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April 01, 2020

Loring Mandel Who Was Playwright and Screenwriter of Movies like 'Conspiracy' Has Died at 91

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Playwright and screenwriter of the popular TV movie "Conspiracy," Loring Mandel, has died at the ripe old age of 91.

The son of the two-time Emmy Award recipient, Alan Mandel, told Hollywood Reporter that his father, Loring Mandel died of cancer at his home in Lenox, Massachusetts. The playwright battled with lung cancer before his death.

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The drama specialist was born on May 5, 1928, in Chicago. He graduated from the University of Wisconsin at Madison in 1949, where he studied writing and drama.

Mandel got a job writing for CBS anthology programs such as "Studio One in Hollywood," "The Seven Lively Arts," and "Playhouse 90". He got married to his wife, Dorothy, in 1950, and they had two sons.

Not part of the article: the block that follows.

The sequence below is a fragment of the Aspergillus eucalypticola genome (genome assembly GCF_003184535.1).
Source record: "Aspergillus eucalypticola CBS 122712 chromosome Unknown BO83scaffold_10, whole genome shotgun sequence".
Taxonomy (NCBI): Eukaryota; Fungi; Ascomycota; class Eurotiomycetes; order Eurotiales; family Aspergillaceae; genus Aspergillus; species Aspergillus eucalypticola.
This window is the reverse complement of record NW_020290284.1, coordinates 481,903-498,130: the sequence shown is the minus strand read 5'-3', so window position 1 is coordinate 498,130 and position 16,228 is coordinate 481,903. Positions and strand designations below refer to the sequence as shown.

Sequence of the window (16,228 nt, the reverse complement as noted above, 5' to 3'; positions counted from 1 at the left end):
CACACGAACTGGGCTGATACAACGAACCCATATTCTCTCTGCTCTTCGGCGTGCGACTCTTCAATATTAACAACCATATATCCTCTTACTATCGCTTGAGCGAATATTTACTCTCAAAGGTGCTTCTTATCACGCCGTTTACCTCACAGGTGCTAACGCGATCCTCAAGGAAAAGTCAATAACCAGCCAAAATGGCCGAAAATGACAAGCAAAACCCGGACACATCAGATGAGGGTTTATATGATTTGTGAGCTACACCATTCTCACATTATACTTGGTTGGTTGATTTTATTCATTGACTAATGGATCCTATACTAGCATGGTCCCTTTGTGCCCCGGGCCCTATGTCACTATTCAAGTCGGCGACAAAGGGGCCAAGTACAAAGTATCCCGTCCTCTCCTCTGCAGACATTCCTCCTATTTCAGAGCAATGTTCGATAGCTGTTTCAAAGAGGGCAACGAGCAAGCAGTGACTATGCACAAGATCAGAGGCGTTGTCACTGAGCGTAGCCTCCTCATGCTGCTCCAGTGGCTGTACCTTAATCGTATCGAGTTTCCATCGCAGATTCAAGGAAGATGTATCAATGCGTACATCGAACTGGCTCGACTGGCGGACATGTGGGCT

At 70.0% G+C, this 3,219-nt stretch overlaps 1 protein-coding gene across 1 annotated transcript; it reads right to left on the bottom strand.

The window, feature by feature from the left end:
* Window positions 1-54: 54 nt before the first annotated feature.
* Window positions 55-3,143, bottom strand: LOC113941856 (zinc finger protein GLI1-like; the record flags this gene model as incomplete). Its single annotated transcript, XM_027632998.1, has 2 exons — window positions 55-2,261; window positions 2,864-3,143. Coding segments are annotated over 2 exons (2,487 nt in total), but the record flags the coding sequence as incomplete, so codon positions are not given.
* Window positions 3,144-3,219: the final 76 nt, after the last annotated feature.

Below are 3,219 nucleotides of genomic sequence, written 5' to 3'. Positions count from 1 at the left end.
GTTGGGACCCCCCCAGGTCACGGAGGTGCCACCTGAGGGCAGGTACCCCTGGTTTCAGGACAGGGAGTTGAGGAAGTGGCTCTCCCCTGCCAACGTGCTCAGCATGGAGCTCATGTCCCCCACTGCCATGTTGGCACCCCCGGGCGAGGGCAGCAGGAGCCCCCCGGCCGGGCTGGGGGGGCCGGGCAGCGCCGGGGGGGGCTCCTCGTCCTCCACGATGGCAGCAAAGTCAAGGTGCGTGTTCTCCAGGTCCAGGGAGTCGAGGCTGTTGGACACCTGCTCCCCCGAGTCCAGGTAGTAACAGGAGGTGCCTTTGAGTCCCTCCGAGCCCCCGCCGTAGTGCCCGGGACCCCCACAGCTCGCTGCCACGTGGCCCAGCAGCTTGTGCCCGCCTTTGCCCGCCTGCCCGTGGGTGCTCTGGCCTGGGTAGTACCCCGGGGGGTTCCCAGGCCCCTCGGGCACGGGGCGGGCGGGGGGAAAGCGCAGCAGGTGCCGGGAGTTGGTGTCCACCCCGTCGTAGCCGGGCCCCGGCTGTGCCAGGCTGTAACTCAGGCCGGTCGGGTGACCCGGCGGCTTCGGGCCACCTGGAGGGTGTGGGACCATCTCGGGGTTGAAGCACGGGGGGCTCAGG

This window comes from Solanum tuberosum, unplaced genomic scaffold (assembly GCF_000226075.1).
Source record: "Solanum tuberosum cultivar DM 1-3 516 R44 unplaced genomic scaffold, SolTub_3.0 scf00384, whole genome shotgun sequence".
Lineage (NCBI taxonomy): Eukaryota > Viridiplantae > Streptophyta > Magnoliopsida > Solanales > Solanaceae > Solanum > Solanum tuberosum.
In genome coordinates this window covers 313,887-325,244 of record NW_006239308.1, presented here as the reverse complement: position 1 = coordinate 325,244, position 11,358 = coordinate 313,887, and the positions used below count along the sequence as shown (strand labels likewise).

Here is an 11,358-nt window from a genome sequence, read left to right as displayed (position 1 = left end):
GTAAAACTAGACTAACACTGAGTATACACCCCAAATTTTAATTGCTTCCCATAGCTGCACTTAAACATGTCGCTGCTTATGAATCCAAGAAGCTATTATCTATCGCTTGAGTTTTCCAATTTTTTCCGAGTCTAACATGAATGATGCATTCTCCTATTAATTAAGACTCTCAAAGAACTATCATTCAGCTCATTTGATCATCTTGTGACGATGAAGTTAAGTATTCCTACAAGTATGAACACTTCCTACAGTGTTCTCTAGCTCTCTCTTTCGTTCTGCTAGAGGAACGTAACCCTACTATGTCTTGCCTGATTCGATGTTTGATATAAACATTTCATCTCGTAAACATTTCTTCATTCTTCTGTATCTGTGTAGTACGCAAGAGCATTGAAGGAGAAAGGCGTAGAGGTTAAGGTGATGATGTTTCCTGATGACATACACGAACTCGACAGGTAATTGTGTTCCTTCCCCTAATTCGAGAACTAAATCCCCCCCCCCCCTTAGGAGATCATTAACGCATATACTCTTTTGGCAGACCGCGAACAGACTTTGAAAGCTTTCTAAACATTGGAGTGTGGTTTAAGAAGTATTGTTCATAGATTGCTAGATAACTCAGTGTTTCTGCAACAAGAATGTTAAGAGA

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 In a three-hour-long interview the esteemed writer had with The Interviews in 2010, he talked about his early life and his humble beginning in local Chicago television, where he worked with the likes of Dave Garroway and Mike Wallace.

In the interview with Stephen Bowie, the late writer revealed that he had been "sort of a loner" in the writing business. Loring said,

"I've always found that my own level of interest is what drew me to something."

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As a drama specialist, Mandel wrote the screenplays for "Countdown." He also wrote "The Cancer Tale Promises in the Dark" (1979), and, "The Little Drummer Girl" (1984).

The playwright was the head writer on the CBS soap opera, "Love of Life." He was nominated for an Emmy in 1975 for writing the CBS mini-series, "The Lives of Benjamin Franklin." 

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The Chicago native was nominated for an Emmy five times during his career, but he won twice. He won the first one in 1968 for writing an installment of CBS "Playhouse" and the second one for writing the BBC-HBO telefilm "Conspiracy" in 2001.

Mandel also received the Peabody and BAFTA awards. He served as president of the WGA East in the 1970s, and he was given the guild's Paddy Chayefsky Laurel Award for lifetime contributions to television, in 2004.

Late Loring Mandel was survived by his wife Dorothy; his son, Joshua, and Alan; his granddaughters, Hannah, Eliza, and Natalie; and his sister, Charlotte.

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